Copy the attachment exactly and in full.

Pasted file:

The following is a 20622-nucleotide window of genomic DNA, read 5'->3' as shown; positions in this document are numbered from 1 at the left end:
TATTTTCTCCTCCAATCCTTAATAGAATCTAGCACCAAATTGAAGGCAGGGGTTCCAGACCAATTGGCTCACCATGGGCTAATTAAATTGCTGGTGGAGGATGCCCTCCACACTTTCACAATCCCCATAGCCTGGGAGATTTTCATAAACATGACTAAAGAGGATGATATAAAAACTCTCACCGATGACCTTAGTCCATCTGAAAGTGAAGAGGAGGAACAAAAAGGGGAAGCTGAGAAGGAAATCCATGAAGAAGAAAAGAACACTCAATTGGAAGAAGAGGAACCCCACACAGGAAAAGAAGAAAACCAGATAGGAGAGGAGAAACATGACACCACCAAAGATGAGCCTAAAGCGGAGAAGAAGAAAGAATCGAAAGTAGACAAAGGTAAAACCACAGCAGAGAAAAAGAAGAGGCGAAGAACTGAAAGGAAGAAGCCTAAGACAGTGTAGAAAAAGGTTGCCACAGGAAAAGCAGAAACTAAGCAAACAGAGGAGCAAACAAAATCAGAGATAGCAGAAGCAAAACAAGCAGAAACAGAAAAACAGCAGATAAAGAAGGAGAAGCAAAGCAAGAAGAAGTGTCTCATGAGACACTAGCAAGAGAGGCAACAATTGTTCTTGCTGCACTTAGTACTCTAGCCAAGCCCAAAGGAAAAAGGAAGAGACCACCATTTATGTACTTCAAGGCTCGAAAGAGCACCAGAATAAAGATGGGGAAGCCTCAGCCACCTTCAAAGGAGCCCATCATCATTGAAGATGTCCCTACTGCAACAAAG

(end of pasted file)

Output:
The following is a 20622-nucleotide window of genomic DNA, read 5'->3' as shown; positions in this document are numbered from 1 at the left end:
TATTTTCTCCTCCAATCCTTAATAGAATCTAGCACCAAATTGAAGGCAGGGGTTCCAGACCAATTGGCTCACCATGGGCTAATTAAATTGCTGGTGGAGGATGCCCTCCACACTTTCACAATCCCCATAGCCTGGGAGATTTTCATAAACATGACTAAAGAGGATGATATAAAAACTCTCACCGATGACCTTAGTCCATCTGAAAGTGAAGAGGAGGAACAAAAAGGGGAAGCTGAGAAGGAAATCCATGAAGAAGAAAAGAACACTCAATTGGAAGAAGAGGAACCCCACACAGGAAAAGAAGAAAACCAGATAGGAGAGGAGAAACATGACACCACCAAAGATGAGCCTAAAGCGGAGAAGAAGAAAGAATCGAAAGTAGACAAAGGTAAAACCACAGCAGAGAAAAAGAAGAGGCGAAGAACTGAAAGGAAGAAGCCTAAGACAGTGTAGAAAAAGGTTGCCACAGGAAAAGCAGAAACTAAGCAAACAGAGGAGCAAACAAAATCAGAGATAGCAGAAGCAAAACAAGCAGAAACAGAAAAACAGCAGATAAAGAAGGAGAAGCAAAGCAAGAAGAAGTGTCTCATGAGACACTAGCAAGAGAGGCAACAATTGTTCTTGCTGCACTTAGTACTCTAGCCAAGCCCAAAGGAAAAAGGAAGAGACCACCATTTATGTACTTCAAGGCTCGAAAGAGCACCAGAATAAAGATGGGGAAGCCTCAGCCACCTTCAAAGGAGCCCATCATCATTGAAGATGTCCCTACTGCAACAAAG